Data Handling: Cumulative Frequency, Quartiles and IQR

Cumulative Frequency

The marks obtained by a group of students for maths are as follows:

Marks (x)frequency (f)
0 - 203
21 - 406
41 - 609
61 - 808
81 - 1004

Now, we can rearrange the table with a running-total as frequency. This frequency is called cumulative frequency. A cumulative frequency table consists of classes up to a certain upper value and cumulative frequencies, which takes the following form.


Marks (x)cumulative frequency (f)
up to 203
up to 409
up to 6018
up to 8026
up to 10030

Now you can plot a graph to represent the above data and it looks like the following:

 

graph

 

From the graph, we can find the the following:

  • Lower Quartile - the class value for the 1/4th cumulative frequency = 36
  • Median - the class value for the 1/2 of the cumulative frequency = 55
  • Upper Quartile - the class value for the 3/4th cumulative frequency = 68
  • Inter Quartile Range - the difference between the quartiles - 68 - 36 = 32

Now, we can draw a box-plot; it shows the minimum-value, LQ, Median, UQ and maximum value in that order as shown in the image.

Averages and Spread of Data with Excel

In the following animation, a set of random data is generated with Excel and then averages and spread of data are calculated - automatically.

statistics with excel

 

If you would like to practise more, please visit this page.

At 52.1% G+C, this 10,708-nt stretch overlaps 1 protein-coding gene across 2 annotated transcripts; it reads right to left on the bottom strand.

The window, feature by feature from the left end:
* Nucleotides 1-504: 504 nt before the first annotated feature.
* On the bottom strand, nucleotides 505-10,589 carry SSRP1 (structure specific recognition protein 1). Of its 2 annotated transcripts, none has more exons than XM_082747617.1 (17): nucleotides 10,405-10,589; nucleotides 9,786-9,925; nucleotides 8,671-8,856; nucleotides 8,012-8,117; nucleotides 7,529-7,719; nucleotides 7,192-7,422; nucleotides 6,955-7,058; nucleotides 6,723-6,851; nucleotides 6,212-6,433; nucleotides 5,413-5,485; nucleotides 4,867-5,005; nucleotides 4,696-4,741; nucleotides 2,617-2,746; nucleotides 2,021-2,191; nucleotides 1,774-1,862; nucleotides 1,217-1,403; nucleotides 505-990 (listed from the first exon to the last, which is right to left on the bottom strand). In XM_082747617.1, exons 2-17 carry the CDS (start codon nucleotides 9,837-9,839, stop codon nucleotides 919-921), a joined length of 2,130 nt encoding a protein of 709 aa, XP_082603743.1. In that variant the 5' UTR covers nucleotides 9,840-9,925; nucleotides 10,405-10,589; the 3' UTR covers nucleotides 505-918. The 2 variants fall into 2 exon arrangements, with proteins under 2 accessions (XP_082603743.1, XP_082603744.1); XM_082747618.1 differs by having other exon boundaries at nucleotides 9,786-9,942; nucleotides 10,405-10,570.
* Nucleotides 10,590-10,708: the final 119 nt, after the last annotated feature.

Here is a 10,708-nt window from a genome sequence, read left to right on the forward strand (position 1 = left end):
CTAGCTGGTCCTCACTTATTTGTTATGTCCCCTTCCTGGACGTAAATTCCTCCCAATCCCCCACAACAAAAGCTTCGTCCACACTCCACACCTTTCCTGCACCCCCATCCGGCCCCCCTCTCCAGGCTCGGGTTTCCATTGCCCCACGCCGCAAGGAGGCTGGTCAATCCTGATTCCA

Now, in order to complement what you have learnt so far, work out the following:

  1. The time taken for a certain test by a group of students are is as follows:
    Marks (x) frequency (f)
    11 - 203
    21 - 307
    31 - 4018
    41 - 505
    51 - 602

    Find the following:

    1. the median
    2. quartiles
    3. IQR
    4. the pass mark, if 4/7th of the students are passed
    5. the number of students who scored more than 50
  2. The time taken by 25 kids to finish their lunch, in minutes, is as follows:
    8, 9, 7, 11, 7, 12, 15, 9, 9, 10, 11, 17, 16, 10, 11, 6, 19, 12, 17, 15, 16, 12, 13, 13, 17
    Construct an appropriate grouped-frequency table for this data and then plot a cumulative frequency graph for the same. Then calculate the mean, median, quartiles and IQR for the data.

 

 

 

 

 

Resources at Fingertips

This is a vast collection of tutorials, covering the syllabuses of GCSE, iGCSE, A-level and even at undergraduate level. They are organized according to these specific levels.
The major categories are for core mathematics, statistics, mechanics and trigonometry. Under each category, the tutorials are grouped according to the academic level.
This is also an opportunity to pay tribute to the intellectual giants like Newton, Pythagoras and Leibniz, who came up with lots of concepts in maths that we take for granted today - by using them to serve mankind.

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Recommended Reading

 

Maths is challenging; so is finding the right book. K A Stroud, in this book, cleverly managed to make all the major topics crystal clear with plenty of examples; popularity of the book speak for itself - 7th edition in print.

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